The way you'd renovate a ruined house,
stooped on hands and knees to scrub

the floorboards, wheezing against the dust
into the crook of your arm, blinking back a

stinging, watery stare, strapping on a mask
to scrape the corners and scrub the china,

holding your breath to toss out the contents
of the cabinet, the way you'd scrape to the

mortar brick, remains of mildew, ripping out
the dry wall, scraping blood and dirt from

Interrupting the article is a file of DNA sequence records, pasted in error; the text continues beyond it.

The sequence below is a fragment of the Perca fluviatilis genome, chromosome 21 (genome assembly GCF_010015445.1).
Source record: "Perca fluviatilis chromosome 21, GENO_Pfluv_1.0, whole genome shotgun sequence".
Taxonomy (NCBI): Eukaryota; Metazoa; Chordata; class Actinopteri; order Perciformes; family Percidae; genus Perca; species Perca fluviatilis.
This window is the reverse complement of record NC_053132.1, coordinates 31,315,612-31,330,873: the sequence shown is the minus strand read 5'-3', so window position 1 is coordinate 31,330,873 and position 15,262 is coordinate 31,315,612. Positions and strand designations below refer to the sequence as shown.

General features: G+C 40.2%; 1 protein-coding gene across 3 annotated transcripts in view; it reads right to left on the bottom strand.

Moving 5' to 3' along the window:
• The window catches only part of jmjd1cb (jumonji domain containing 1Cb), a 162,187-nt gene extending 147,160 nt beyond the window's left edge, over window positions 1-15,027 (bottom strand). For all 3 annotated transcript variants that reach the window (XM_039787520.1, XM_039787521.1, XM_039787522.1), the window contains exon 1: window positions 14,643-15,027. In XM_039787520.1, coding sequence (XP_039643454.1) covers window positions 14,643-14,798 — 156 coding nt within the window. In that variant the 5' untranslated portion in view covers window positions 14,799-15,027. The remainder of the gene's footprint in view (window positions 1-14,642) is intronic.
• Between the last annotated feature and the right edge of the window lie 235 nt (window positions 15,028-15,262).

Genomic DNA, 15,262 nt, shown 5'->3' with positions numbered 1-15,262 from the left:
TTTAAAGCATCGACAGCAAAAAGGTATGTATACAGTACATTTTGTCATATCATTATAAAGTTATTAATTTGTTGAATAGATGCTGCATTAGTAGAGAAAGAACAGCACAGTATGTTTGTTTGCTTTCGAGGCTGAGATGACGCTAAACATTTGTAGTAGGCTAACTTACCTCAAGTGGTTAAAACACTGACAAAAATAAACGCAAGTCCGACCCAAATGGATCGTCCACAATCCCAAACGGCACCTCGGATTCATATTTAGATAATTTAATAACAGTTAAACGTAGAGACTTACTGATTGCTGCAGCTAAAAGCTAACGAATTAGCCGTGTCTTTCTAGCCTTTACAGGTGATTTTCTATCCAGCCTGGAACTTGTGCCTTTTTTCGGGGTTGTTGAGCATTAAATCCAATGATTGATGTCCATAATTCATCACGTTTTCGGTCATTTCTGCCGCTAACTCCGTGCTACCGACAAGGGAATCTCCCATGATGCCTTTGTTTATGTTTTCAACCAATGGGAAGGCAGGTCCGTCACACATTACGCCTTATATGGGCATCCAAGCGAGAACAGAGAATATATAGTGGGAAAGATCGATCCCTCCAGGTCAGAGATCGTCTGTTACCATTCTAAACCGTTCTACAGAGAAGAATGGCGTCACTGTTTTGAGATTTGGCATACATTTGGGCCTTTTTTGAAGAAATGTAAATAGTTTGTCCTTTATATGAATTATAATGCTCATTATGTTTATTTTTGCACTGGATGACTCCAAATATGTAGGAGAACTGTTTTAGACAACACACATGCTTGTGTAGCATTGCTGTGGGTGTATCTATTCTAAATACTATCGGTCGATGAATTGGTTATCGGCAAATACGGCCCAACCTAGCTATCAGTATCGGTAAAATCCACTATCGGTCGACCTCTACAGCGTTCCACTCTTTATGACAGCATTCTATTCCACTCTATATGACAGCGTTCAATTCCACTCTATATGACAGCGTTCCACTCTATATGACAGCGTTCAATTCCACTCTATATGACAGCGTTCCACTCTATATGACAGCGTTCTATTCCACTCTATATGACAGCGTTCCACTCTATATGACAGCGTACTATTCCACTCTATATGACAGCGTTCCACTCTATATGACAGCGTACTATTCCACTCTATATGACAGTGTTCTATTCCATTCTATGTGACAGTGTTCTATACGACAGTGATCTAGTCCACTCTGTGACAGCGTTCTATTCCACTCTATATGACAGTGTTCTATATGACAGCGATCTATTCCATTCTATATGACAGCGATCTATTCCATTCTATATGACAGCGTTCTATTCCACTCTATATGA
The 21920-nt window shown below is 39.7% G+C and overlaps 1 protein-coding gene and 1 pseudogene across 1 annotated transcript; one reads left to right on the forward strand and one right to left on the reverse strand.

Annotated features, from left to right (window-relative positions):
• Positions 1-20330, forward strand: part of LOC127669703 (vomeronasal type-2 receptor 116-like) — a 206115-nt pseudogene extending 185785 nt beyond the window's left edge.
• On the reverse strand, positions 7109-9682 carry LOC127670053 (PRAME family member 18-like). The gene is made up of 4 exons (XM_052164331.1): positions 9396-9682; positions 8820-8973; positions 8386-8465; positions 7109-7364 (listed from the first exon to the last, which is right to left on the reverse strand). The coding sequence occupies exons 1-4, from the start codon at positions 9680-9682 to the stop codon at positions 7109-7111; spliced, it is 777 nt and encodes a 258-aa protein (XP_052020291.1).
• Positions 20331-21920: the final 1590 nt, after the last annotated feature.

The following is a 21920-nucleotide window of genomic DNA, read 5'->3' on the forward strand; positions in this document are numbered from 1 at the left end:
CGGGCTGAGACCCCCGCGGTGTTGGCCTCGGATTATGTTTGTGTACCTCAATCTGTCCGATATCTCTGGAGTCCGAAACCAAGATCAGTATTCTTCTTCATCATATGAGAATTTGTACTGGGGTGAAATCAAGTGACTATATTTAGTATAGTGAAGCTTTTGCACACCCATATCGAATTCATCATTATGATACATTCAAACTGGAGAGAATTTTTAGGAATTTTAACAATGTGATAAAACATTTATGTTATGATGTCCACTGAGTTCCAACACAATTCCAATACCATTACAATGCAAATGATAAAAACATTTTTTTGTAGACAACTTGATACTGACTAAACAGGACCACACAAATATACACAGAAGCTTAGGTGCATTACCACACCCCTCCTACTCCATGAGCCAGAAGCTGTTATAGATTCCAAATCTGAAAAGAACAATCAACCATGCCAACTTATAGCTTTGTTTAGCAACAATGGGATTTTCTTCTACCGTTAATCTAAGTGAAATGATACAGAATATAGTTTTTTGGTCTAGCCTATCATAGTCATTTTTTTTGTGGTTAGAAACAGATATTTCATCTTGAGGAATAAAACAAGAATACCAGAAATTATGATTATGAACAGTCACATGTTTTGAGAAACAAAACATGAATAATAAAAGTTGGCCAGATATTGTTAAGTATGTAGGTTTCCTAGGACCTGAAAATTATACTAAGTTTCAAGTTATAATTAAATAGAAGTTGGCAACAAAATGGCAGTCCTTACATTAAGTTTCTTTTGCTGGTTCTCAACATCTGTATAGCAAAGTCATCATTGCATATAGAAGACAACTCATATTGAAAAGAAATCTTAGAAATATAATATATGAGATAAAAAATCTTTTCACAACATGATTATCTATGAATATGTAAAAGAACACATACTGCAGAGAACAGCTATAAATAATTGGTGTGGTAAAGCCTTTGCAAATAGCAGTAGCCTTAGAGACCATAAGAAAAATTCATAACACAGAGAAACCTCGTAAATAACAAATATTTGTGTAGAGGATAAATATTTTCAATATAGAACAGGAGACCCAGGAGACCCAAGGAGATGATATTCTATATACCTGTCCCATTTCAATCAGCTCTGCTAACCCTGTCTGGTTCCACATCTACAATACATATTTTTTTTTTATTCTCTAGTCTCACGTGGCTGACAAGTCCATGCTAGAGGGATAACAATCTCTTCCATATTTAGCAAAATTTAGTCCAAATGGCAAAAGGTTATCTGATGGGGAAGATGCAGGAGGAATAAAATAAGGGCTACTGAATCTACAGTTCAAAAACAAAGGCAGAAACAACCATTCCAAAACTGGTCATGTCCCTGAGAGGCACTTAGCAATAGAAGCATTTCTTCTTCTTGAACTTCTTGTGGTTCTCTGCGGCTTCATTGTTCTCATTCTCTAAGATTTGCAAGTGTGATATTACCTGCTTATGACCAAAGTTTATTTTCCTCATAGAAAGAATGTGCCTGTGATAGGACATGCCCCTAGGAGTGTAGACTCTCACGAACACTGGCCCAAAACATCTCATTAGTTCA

tattered fingernails, grimacing at the water
line just high enough to seep between the

books that line wall, which will have to be
thrown out with the rest, nothing saved,

not this time, all tears aside, down to the
depth of the basement where no one's

stepped in years, with stacks of photos
rotting, down to the core of the place and

every memory within, from the frailties and
human errors in foundation to the most firm,

still determined to endure as they cling with
both hands to the dreams and nightmares,

down here the ruins cry, "Fix me,"
but plea as pitiably, "Love me as I was."

down to where the wreckage weeps in the
source of the pit, the corners of the crypt—

the abyss, the irreparably damaged.